It’s not a secret that the world of technology is struggling with diversity. Women, African Americans and Latinos make up 33%, 8% and 7% of the total tech workforce, respectively, and only 20%, 5% and 5% of its leaders, despite evidence of a correlation between diversity and success.
As an industry, tech has succeeded in normalizing the topic of workforce diversity, and while the results are slow in coming, there is momentum, and it’s worth acknowledging.
But there are other ways we should be thinking about increasing diversity in technology, and that’s on the caps table. The secret is that it’s not really hard to do, but it’s still not the norm. We’ve done this at my company, and it’s worth demystifying the process so you can too.
People like me don’t get hired – or funded
Before we get to the nitty-gritty, it’s important to understand what is often referred to as the “people like me” bias. Human beings unconsciously relate to, and therefore choose to work with, people who look and think like them. It’s a cognitive bias that’s ingrained in our evolution, and it’s extremely difficult to overcome.
Investing in startups led by women and minorities will naturally create more diversity in startup cultures, as “people like me” will begin to reflect the diversity of the founders of these companies. So it’s not particularly shocking that, according to Solv’s 2021 EEO report, we are 45% women, including around 33% of our technical teams.
The problem is that “people like me” also affects who gets funded first, not just who gets hired and promoted within a startup. Among the venture capitalists, 80% are men, and they are predominantly white. Women make up just 13% of venture capital partners in the United States, and African Americans and Latinos make up just 3% each. Unsurprisingly, while 40% of new startups had female founders, they only received 2.2% of all 2020 venture capital.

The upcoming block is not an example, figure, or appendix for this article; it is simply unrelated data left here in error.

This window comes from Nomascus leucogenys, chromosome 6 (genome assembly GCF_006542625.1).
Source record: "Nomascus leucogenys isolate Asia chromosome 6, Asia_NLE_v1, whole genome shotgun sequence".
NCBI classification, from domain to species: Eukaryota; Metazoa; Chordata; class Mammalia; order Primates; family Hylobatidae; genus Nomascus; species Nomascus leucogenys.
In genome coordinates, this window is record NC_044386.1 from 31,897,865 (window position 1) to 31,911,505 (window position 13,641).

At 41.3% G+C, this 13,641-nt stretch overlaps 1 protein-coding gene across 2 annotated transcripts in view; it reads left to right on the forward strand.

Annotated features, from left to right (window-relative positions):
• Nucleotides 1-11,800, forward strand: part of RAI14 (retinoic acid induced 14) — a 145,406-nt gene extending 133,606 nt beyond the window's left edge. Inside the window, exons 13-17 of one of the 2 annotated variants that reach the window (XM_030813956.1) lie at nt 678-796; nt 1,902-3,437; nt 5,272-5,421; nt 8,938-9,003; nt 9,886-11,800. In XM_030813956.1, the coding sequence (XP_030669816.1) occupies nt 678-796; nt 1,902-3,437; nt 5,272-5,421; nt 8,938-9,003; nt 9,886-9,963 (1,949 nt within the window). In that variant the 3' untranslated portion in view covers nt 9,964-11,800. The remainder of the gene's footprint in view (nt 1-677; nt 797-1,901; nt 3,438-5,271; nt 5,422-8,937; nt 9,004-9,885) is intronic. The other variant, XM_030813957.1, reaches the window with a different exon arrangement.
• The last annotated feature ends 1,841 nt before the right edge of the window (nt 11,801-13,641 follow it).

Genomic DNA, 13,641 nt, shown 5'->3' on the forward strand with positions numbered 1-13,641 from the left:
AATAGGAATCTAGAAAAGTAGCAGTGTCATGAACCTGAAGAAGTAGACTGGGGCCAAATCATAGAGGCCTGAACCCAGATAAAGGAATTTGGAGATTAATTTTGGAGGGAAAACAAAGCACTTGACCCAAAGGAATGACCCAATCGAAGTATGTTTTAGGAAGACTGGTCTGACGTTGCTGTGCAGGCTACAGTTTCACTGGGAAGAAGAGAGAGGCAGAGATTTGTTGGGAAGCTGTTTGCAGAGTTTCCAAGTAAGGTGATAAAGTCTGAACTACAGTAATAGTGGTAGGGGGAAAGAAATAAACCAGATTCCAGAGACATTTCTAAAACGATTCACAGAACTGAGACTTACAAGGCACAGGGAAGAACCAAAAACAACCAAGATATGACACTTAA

It turns out that we don’t just have a diversity problem in tech employment. We also have a diversity problem in technology investments.
It’s time for a new approach
What if the key to diversity in the startup world was to expand tech investment opportunities to more women and minority investors? Let me clarify: making room at the (ceiling) table for those who have not typically had such access creates wealth. And with wealth creation comes the ability to invest in other businesses and founders, or become entrepreneurs themselves.
At the close of our last funding round, I called longtime friend, investor, and thought partner, Kara Nortman, to celebrate the moment. I was emotionally done with fundraising and ready to start building my business again, but she was blunt and unapologetic: “We’ve been talking about diversity at the cap tables for a long time. You have the possibility of opening a certain place in this cycle to women and in particular to women of color. If you say yes, I will help you get there. With his push and inspiration, that’s exactly what we did for 10 days.
We created a special purpose vehicle (SPV) focused on female investors. We reached out to female angel investors in our network via email and text and asked everyone to invite at least one woman of color who is an accredited investor to consider investing in our round. Then we held two Zoom meetings and presented our pitch, as we would any other investor. Watching this group, I saw the people who actually use our platform, and immediately understood how powerful this approach could be.
To be clear, this wasn’t just a publicity stunt or a token gesture of corporate social responsibility: we raised $3.5 million from this group over those 10 days. Sixty percent of SPV investors were women of color, and one-third had never done venture capital investing before.
Here’s how you can do it too
So you care about cap table diversity and want that to happen? Good! We’ve already “earned and learned” about it, so here are my tips to get you started: